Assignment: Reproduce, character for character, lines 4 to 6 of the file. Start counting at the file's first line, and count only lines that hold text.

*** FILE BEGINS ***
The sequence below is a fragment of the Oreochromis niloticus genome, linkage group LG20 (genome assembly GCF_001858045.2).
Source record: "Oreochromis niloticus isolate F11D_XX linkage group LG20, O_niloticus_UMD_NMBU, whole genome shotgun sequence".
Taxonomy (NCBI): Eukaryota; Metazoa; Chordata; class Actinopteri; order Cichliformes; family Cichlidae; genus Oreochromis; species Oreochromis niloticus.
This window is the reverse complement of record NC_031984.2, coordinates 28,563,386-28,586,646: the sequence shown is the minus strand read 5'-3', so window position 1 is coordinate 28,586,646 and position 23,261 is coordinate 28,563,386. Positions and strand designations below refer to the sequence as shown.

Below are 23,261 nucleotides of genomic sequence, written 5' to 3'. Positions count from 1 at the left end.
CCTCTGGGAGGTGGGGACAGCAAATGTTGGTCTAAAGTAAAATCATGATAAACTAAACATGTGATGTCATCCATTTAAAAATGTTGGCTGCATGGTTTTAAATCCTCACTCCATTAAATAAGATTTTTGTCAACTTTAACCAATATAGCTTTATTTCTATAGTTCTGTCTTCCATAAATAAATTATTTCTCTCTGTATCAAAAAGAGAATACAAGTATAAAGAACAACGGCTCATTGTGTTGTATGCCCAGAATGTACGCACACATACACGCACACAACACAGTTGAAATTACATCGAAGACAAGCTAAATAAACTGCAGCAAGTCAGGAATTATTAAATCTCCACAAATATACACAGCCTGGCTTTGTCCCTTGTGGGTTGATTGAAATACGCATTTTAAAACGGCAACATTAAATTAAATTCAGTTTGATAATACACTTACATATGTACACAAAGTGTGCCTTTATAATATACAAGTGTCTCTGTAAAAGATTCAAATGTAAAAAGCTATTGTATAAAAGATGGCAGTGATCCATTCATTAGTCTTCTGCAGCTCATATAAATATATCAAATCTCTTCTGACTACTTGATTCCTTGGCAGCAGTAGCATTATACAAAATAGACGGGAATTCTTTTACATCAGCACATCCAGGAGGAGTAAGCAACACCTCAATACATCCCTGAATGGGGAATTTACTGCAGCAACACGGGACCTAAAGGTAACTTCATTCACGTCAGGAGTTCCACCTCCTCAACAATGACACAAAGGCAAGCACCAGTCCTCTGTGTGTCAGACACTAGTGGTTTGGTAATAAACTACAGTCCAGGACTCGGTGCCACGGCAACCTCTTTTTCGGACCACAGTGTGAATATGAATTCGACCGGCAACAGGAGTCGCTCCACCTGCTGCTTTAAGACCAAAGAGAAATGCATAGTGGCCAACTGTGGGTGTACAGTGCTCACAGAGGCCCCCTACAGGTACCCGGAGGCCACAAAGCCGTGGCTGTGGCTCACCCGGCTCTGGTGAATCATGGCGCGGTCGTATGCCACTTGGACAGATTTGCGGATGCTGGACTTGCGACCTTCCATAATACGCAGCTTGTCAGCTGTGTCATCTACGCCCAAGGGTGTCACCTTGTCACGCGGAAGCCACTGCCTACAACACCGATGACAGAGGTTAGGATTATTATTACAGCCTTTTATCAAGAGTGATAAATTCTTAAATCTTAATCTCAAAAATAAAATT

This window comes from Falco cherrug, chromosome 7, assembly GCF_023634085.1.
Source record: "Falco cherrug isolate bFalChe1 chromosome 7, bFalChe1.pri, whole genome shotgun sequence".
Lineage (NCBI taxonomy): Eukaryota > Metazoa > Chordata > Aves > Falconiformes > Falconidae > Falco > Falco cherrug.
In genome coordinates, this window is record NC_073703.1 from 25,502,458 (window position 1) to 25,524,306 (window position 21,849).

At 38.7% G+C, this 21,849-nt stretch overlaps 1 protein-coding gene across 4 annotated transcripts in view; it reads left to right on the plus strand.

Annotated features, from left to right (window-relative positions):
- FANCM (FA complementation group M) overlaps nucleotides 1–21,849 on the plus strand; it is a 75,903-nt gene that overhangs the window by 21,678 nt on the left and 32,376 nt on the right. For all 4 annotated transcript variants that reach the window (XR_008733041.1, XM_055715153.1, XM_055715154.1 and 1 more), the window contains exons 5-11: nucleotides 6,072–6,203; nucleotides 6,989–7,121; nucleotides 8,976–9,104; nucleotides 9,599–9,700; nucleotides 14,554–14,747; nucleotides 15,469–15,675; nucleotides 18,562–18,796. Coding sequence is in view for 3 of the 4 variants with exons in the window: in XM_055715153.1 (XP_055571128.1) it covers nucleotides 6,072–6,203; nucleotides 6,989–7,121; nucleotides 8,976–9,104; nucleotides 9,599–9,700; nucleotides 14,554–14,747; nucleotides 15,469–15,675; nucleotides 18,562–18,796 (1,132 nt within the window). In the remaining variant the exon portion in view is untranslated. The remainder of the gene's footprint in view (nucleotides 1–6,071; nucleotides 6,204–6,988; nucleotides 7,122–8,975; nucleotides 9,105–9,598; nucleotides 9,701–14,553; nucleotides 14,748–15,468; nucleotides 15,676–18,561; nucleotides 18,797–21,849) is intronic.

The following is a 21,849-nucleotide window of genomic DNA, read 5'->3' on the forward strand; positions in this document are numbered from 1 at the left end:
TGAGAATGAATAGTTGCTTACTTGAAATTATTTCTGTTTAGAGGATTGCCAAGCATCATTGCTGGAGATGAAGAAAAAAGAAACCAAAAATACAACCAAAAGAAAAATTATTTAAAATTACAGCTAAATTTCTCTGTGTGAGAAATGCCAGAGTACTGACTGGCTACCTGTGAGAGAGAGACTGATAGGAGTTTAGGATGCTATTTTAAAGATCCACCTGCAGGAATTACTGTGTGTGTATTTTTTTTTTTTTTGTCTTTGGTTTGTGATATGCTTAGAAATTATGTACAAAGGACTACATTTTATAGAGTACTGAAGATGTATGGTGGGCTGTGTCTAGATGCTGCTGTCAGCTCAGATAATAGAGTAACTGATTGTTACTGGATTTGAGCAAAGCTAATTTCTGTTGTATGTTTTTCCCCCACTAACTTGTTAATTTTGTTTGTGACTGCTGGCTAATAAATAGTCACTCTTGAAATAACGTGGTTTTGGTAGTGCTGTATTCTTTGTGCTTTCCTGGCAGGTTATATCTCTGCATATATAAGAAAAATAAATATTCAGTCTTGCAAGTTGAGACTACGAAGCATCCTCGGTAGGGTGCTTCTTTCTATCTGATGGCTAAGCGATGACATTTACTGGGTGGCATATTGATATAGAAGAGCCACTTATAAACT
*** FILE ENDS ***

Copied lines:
This window is the reverse complement of record NC_031984.2, coordinates 28,563,386-28,586,646: the sequence shown is the minus strand read 5'-3', so window position 1 is coordinate 28,586,646 and position 23,261 is coordinate 28,563,386. Positions and strand designations below refer to the sequence as shown.

Below are 23,261 nucleotides of genomic sequence, written 5' to 3'. Positions count from 1 at the left end.
CCTCTGGGAGGTGGGGACAGCAAATGTTGGTCTAAAGTAAAATCATGATAAACTAAACATGTGATGTCATCCATTTAAAAATGTTGGCTGCATGGTTTTAAATCCTCACTCCATTAAATAAGATTTTTGTCAACTTTAACCAATATAGCTTTATTTCTATAGTTCTGTCTTCCATAAATAAATTATTTCTCTCTGTATCAAAAAGAGAATACAAGTATAAAGAACAACGGCTCATTGTGTTGTATGCCCAGAATGTACGCACACATACACGCACACAACACAGTTGAAATTACATCGAAGACAAGCTAAATAAACTGCAGCAAGTCAGGAATTATTAAATCTCCACAAATATACACAGCCTGGCTTTGTCCCTTGTGGGTTGATTGAAATACGCATTTTAAAACGGCAACATTAAATTAAATTCAGTTTGATAATACACTTACATATGTACACAAAGTGTGCCTTTATAATATACAAGTGTCTCTGTAAAAGATTCAAATGTAAAAAGCTATTGTATAAAAGATGGCAGTGATCCATTCATTAGTCTTCTGCAGCTCATATAAATATATCAAATCTCTTCTGACTACTTGATTCCTTGGCAGCAGTAGCATTATACAAAATAGACGGGAATTCTTTTACATCAGCACATCCAGGAGGAGTAAGCAACACCTCAATACATCCCTGAATGGGGAATTTACTGCAGCAACACGGGACCTAAAGGTAACTTCATTCACGTCAGGAGTTCCACCTCCTCAACAATGACACAAAGGCAAGCACCAGTCCTCTGTGTGTCAGACACTAGTGGTTTGGTAATAAACTACAGTCCAGGACTCGGTGCCACGGCAACCTCTTTTTCGGACCACAGTGTGAATATGAATTCGACCGGCAACAGGAGTCGCTCCACCTGCTGCTTTAAGACCAAAGAGAAATGCATAGTGGCCAACTGTGGGTGTACAGTGCTCACAGAGGCCCCCTACAGGTACCCGGAGGCCACAAAGCCGTGGCTGTGGCTCACCCGGCTCTGGTGAATCATGGCGCGGTCGTATGCCACTTGGACAGATTTGCGGATGCTGGACTTGCGACCTTCCATAATACGCAGCTTGTCAGCTGTGTCATCTACGCCCAAGGGTGTCACCTTGTCACGCGGAAGCCACTGCCTACAACACCGATGACAGAGGTTAGGATTATTATTACAGCCTTTTATCAAGAGTGATAAATTCTTAAATCTTAATCTCAAAAATAAAATT